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Pinebanks poll: Were councillors right to turn down proposals for 260 homes in Thorpe St Andrew?

The original Victorian house and Taylor's Tower on the Pinebanks site. Picture: Adrian Judd.

The original Victorian house and Taylor's Tower on the Pinebanks site. Picture: Adrian Judd.

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The future of a boarded-up sports ground in Thorpe St Andrew has been thrown into fresh doubt after a surprise decision to reject plans for over 200 new homes being built there.

The linked proposals for 215 homes at Pinebanks, the former Norwich Union sports ground, and 52 homes in nearby Griffin Lane were finally brought before Broadland District Council’s planning committee yesterday.

However a packed public gallery were left shocked when councillors voted against the plans, going against a report prepared by council officers ahead of the meeting advising councillors to approve them.

It now remains to be seen what the owners of the two sites, Jersey-based Berliet Ltd, will do next.

A spokesman for the company’s development managers, Ocubis, said: “We are disappointed that despite an officer recommendation and widespread support from the community, town council and Thorpe St Andrew School, we were not able to get on with delivering the package of community benefits that the proposals included.

Pinebanks history

February 2008 – Members of Pinebanks informed by Norwich Union, now Aviva, that the site would be shutting. Members told the site is worth almost £500,000 in real estate and over 30 sport socieites are immediately left searching for a new home.

December 2009 – It emerges Jersey-based Berliet Ltd have purchased the Pinebanks site from Norwich Union, although the company insists it has no firm plans and the site may not be developed for five years.

November 2010 – Local residents join forces with Norwich North MP Chloe Smith and district councillors to make clear to Berliet Ltd’s development manager, Ocubis, that provision for sports facilities were included in any plans.

January 2012 – Broadland District Council head of planning Phil Courtier warned any Pinebanks development would be unacceptable were new facilities not equal to those lost when the site closed in 2008.

May 2012 – Ocubis reveals its plans for 215 homes at Pinebanks, alongside 52 homes at Griffin Lane. and reveals a ‘sports hub’ which would create new sport facilities, including a skate park and cricket training facilities, and bring redundant football pitches back into use.

“We will now consider our options.”

The plans for 215 houses on the Pinebanks site were voted to be refused by 12 of the 15 councillors on the planning committee.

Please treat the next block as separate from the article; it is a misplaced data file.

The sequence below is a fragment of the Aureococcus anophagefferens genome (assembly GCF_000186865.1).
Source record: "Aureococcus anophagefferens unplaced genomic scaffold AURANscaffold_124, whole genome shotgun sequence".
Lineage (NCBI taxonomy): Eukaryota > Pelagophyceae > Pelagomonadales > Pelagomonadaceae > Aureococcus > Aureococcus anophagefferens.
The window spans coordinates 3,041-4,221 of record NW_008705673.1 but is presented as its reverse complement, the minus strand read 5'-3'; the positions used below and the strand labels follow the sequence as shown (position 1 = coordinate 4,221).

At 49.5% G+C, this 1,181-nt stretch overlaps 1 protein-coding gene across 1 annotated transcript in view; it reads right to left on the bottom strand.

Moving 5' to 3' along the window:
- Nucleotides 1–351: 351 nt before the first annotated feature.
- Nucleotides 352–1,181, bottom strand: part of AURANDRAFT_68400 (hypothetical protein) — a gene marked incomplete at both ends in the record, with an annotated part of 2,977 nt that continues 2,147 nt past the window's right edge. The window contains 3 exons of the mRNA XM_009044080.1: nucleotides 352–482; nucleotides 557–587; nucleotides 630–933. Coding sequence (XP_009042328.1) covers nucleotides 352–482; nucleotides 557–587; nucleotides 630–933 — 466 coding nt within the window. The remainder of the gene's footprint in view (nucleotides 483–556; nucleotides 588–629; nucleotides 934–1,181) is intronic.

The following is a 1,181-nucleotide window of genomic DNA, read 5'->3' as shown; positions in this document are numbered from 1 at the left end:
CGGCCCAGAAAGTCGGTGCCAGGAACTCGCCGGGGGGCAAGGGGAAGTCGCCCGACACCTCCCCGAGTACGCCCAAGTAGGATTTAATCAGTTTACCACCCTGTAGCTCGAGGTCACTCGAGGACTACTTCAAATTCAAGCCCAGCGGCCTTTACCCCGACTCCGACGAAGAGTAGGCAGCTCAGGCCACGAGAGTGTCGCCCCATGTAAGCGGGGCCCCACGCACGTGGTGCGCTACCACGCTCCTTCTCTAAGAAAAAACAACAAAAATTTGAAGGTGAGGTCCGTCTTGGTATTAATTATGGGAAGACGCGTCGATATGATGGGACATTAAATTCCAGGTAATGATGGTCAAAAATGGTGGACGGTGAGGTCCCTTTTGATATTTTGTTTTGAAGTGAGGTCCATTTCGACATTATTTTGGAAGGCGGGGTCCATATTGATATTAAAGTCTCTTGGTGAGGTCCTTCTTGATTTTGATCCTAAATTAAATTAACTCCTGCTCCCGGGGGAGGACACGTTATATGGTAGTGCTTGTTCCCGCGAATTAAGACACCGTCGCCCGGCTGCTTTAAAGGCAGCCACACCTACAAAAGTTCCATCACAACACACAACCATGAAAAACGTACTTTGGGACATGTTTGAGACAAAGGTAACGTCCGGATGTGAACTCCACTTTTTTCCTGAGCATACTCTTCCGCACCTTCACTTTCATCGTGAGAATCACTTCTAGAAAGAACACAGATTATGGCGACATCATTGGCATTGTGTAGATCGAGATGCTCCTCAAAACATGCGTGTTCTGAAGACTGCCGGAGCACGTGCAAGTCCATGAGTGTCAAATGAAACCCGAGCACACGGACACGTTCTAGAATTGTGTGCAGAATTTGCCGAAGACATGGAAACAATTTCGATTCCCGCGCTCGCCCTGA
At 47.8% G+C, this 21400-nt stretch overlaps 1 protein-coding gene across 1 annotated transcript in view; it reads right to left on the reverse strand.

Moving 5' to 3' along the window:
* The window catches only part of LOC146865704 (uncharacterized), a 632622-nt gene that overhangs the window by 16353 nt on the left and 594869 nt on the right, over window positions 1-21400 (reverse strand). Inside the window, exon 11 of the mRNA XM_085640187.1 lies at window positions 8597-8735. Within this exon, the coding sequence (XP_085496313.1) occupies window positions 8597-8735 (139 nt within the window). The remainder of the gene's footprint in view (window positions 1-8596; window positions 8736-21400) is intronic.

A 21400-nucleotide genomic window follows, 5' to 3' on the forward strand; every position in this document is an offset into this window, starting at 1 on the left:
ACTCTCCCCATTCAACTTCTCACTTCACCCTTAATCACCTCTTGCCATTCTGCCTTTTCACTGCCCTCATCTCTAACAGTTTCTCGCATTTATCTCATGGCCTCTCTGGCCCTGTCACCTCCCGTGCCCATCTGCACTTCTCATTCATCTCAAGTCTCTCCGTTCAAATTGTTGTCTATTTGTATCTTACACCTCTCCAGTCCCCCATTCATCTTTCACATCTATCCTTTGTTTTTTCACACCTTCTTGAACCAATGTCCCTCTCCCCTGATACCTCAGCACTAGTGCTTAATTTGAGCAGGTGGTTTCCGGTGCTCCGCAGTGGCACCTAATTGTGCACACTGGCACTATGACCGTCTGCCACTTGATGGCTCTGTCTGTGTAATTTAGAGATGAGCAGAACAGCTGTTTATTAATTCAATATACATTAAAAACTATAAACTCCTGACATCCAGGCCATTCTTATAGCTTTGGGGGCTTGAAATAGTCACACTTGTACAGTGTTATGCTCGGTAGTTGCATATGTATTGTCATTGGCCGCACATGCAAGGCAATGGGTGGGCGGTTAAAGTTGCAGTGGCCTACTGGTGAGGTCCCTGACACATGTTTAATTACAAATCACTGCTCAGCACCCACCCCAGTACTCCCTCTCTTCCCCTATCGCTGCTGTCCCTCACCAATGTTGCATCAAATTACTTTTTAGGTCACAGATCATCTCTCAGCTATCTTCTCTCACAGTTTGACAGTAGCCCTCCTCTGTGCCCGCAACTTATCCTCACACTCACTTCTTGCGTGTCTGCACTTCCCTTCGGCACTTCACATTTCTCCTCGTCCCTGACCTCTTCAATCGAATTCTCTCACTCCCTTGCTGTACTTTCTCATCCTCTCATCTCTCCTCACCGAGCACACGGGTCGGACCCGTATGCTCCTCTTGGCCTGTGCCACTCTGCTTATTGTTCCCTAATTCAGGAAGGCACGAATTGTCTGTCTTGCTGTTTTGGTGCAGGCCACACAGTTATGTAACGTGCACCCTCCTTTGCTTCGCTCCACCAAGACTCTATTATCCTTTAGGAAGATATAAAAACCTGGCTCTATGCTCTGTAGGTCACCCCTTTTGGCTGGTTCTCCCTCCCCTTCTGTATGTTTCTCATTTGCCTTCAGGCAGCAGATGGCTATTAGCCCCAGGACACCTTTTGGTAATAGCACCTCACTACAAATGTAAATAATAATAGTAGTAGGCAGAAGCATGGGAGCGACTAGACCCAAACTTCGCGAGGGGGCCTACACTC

Twelve councillors also voted to refuse an application to demolish the vacant buildings on the Pinebanks site, which did not include the Grade II listed Victorian Taylor’s Tower and second world war zero radio station.

While on the third application, for 52 affordable homes at Griffin Lane, there were 10 councillors who voted to refuse.

The Pinebanks and Griffin Lane sites were linked by one set of planning agreements offered by the developer amounting to around £3m in community benefits.

That is because over 30 sports societies were left without a home when Pinebanks was closed in February 2008, so campaigners had been calling for the district council to ensure the lost sports facilities were replaced as part of the plans.

Mike Riches, from the Friends of Thorpe St Andrew (FOTSA) campaign group, spoke to councillors at the start of the meeting and urged them to reject the plans.

Speaking after the meeting, Mr Riches said he was “very pleased” the plans have been rejected, saying: “This is very encouraging as far as our local community is concerned.

“We are very keen to pursue our vision of providing open access community sports and leisure facilities on the Pinebanks site and are still willing to work with the developer to see this vision become a reality.”

The developers had attempted to compensate for the loss of the sports facilities by pledging several planning agreements.

These included £997,000 towards a new sports facility at Thorpe St Andrew School, for which there is pre-existing planning permission.

This also included £25,000 for reinstating two football pitches at Dussindale Recreation Ground and £80,000 towards a skate park, while £400,000 would contribute towards a new town council community facility.

Ian Clayton, headteacher of Thorpe St Andrew School, was another of the public speakers at the start of the meeting, speaking of a “once in a lifetime” opportunity and urging councillors to approve the plans.

Thorpe town councillor Jonathan Emsall, who had particularly worked on ensuring a skate park’s inclusion in the proposal, had also spoken in favour of the plans.

Mr Emsall said: “The money available will give the town council the ability to improve and update our buildings without taking out loans.”

However councillors were unhappy that Broadland’s affordable housing minimum for sites of 33pc was not being met, at under 25pc, and that an estate of only affordable housing was being created on the Griffin Lane site, rather than spread across the two sites.

Most of the councillors were also charmed by the original Victorian house attached to Taylor’s Tower, which had subsequently had unsightly modern sporting facilities added to it.

Many of the councillors voted against the demolition application as they felt the original house should be added to the exemptions.

- Do you think the councillors made the right decision? Write to Evening News Letters, Prospect House, Rouen Road, Norwich, NR1 1RE or vote in our Pinebanks poll above and leave your comments below.

- For more about the history of the Pinebanks saga, see the links at the top-right of this page.

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